This September, St John Ambulance celebrated the nation’s life savers in their 2018 Everyday Heroes Awards. As part of an initiative to raise awareness of the importance of learning basic first aid, the annual ceremony recognised the bravery of everyday people who have stepped forward in moments that matter.
Among the 2018 winners were three teenage girls who received Young Hero awards, presented in honour of Guy Evans who died at the age of seventeen due to a heart arrhythmia, something which could have been changed had someone with basic first aid skills intervened. Having joined the St John Ambulance cadets, all of the girls were able to apply the first aid skills they had been taught – alongside their quick thinking and bravery – to real situations.
Having arrived home from school, 15-year-old Charlotte Ellett (left) found her father with blue lips and nails.
Using her cadets training she ruled out the possibilities of a heart attack and stroke, instead recognising his high temperature and low oxygen levels as symptoms of potentially fatal sepsis. She convinced her parents of the urgency of the situation and persuaded her mother to call an ambulance rather than waiting to call the GP.
Her father was immediately taken to hospital and given urgent treatment for sepsis, and it was Charlotte’s sharp judgement and confidence which got him the necessary treatment in time.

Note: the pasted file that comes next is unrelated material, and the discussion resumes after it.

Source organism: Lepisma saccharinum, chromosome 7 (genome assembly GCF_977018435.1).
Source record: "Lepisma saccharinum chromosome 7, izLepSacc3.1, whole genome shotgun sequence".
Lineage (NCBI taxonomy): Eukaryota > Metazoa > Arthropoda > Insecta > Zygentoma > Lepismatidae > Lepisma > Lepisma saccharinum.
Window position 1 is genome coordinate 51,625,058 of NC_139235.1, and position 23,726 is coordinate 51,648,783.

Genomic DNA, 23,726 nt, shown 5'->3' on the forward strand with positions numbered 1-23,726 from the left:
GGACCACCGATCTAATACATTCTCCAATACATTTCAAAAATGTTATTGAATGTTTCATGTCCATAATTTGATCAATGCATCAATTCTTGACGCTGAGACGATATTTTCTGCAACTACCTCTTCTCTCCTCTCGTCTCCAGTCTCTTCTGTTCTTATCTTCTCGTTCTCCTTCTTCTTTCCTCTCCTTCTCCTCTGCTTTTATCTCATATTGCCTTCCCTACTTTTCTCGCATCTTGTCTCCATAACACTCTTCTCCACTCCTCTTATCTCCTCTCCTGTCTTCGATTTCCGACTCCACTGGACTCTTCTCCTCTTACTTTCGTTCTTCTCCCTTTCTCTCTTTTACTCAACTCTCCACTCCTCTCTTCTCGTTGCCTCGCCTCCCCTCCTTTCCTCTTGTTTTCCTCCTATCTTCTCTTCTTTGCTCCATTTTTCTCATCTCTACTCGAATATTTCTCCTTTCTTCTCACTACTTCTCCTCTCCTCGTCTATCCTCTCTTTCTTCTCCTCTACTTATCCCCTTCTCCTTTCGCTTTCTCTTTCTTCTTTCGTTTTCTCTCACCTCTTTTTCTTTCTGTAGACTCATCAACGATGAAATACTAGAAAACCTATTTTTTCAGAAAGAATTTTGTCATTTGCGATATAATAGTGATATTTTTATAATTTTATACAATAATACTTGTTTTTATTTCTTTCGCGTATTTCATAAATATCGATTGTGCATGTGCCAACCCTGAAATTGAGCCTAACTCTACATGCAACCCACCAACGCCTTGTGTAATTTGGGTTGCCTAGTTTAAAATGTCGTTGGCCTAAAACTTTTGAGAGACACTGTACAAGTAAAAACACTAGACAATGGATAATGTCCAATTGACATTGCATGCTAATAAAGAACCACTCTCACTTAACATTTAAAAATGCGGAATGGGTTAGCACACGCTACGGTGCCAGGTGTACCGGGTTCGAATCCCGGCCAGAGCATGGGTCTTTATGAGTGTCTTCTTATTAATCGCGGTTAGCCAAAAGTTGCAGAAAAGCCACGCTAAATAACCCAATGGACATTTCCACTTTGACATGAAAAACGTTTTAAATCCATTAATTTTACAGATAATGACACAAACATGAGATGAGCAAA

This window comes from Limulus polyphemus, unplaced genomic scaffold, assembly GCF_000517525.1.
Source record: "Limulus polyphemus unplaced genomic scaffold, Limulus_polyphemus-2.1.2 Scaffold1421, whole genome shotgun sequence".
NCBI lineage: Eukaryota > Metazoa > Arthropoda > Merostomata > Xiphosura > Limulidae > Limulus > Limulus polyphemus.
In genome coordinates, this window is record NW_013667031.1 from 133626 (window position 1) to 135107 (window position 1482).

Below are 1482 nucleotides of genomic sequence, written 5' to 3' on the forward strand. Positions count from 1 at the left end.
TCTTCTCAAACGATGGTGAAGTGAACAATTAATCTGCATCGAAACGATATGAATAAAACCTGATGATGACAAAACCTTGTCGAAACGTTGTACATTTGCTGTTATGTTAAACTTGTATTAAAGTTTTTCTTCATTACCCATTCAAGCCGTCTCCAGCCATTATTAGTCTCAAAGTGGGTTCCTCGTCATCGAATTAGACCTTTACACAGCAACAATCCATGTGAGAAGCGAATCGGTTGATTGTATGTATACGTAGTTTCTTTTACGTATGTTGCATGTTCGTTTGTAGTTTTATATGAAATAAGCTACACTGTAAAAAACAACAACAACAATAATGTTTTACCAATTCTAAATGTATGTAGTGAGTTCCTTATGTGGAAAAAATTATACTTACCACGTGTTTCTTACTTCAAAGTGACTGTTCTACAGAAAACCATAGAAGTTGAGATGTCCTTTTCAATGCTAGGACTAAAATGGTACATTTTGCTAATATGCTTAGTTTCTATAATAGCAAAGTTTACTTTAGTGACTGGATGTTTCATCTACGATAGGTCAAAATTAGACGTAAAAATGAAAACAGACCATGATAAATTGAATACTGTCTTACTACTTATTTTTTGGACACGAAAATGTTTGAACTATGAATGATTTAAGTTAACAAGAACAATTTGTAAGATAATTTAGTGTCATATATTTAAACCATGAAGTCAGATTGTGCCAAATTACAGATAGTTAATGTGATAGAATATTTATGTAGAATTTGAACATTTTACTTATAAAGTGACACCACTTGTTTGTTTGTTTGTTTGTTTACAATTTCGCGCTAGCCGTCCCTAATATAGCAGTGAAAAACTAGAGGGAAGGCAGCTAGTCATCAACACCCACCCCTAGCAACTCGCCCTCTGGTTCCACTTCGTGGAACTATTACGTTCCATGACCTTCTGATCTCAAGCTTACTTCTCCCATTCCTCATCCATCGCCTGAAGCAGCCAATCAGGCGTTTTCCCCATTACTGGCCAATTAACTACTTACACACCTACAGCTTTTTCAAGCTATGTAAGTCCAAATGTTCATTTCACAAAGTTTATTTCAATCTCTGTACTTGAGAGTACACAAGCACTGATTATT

15-year-old Molly Harris (pictured, right) demonstrated a similar ability to stay calm in a serious family situation.
She heard her mother shout for help while getting ready for school and walked into their room to find her stepfather, having suffered a cardiac arrest, turning purple in the face and foaming at the mouth.
She began CPR straightaway while an ambulance was called and then showed her mother how to perform chest compressions, all the while reassuring her that it would be okay.
Molly and her mother performed CPR for around 10 minutes, ensuring that oxygen was flowing to his brain until the ambulance crew arrived and ultimately saving his life.
The final recipient of the Guy Evans award, 15-year-old Courtney Powdrill (pictured left), was first on scene to administer first aid when she witnessed someone being stabbed outside her home.
She looked through her curtains to see a group of youths attacking a man and immediately chose to act; she opened the door, making them run away, and while her mother called 999 she elevated his legs to reduce blood loss and kept pressure on the largest of the wounds until the police and ambulance arrived. Despite suffering multiple and lifelong injuries the victim survived.
In receiving an Everyday Heroes Award these teens have become role models within their local communities and within our society as a whole, reminding us to show courage in the moments that matter. The awards showcase the incredible and inspirational stories of ordinary people, and these young women show that age is not a limiting factor.
More stories from the winners of the 2018 Everyday Heroes can be found here.